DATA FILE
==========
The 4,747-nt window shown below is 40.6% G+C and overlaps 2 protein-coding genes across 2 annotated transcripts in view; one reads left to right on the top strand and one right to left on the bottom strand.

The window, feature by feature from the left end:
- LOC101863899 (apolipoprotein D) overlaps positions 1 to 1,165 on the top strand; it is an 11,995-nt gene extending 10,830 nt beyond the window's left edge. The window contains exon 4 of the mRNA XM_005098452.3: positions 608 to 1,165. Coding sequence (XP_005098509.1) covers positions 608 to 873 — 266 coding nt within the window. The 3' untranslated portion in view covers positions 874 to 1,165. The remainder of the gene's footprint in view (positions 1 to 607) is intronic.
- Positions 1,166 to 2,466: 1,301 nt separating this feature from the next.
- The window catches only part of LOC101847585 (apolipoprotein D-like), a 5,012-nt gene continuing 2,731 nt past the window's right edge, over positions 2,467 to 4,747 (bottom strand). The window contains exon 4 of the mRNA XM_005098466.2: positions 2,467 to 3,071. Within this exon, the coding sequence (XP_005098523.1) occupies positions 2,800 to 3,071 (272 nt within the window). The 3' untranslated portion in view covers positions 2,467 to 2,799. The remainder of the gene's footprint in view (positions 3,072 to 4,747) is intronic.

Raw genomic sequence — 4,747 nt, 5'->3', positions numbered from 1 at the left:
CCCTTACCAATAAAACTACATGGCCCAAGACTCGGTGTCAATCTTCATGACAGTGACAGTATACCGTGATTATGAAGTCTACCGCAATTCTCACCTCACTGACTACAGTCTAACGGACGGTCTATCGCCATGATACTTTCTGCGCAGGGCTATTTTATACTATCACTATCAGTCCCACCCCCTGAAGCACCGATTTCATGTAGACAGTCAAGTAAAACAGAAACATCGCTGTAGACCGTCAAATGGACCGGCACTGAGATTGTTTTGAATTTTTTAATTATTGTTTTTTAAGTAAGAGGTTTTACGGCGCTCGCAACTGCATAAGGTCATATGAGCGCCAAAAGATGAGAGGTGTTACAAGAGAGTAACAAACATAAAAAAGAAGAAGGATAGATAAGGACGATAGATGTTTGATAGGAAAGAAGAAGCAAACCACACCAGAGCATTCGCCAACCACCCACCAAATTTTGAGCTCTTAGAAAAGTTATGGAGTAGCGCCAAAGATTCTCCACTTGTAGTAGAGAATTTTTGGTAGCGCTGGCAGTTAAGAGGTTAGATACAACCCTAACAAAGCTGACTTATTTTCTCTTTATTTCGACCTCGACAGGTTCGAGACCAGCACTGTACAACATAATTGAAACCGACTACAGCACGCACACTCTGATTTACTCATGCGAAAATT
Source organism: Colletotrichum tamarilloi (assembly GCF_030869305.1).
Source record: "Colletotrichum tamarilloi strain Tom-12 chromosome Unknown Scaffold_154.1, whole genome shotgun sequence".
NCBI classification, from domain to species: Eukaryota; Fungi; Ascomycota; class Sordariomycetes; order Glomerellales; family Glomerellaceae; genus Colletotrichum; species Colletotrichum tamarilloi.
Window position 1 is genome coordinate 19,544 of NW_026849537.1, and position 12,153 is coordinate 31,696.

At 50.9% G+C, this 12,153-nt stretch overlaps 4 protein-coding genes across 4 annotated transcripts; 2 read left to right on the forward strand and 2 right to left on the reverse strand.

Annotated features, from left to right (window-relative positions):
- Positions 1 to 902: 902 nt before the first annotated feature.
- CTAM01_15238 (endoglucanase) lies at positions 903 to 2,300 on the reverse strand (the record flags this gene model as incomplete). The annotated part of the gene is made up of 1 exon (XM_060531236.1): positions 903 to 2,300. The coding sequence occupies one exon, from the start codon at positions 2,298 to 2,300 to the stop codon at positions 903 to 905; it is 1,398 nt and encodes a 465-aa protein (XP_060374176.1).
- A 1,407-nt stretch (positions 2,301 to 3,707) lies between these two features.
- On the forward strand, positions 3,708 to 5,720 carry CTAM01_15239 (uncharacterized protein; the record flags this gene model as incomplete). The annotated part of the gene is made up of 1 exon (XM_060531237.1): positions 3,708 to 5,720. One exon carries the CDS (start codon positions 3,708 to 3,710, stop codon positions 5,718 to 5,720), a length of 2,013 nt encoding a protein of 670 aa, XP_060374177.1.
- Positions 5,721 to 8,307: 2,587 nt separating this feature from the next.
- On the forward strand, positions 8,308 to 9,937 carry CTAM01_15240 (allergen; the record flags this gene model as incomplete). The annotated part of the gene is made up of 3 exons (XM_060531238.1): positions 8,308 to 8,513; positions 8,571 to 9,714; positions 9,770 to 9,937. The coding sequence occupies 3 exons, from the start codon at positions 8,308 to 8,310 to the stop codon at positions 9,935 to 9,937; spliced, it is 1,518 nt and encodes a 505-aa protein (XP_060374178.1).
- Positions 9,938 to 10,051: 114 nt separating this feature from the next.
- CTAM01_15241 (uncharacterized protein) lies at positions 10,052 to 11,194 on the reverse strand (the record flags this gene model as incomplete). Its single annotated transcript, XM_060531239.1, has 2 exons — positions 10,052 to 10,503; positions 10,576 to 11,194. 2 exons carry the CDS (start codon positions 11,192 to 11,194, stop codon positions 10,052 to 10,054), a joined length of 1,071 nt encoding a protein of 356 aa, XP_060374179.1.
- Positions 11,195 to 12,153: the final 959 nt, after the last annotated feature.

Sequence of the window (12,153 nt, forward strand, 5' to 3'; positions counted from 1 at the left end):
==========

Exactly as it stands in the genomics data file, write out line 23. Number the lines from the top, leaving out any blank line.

Sequence of the window (12,153 nt, forward strand, 5' to 3'; positions counted from 1 at the left end):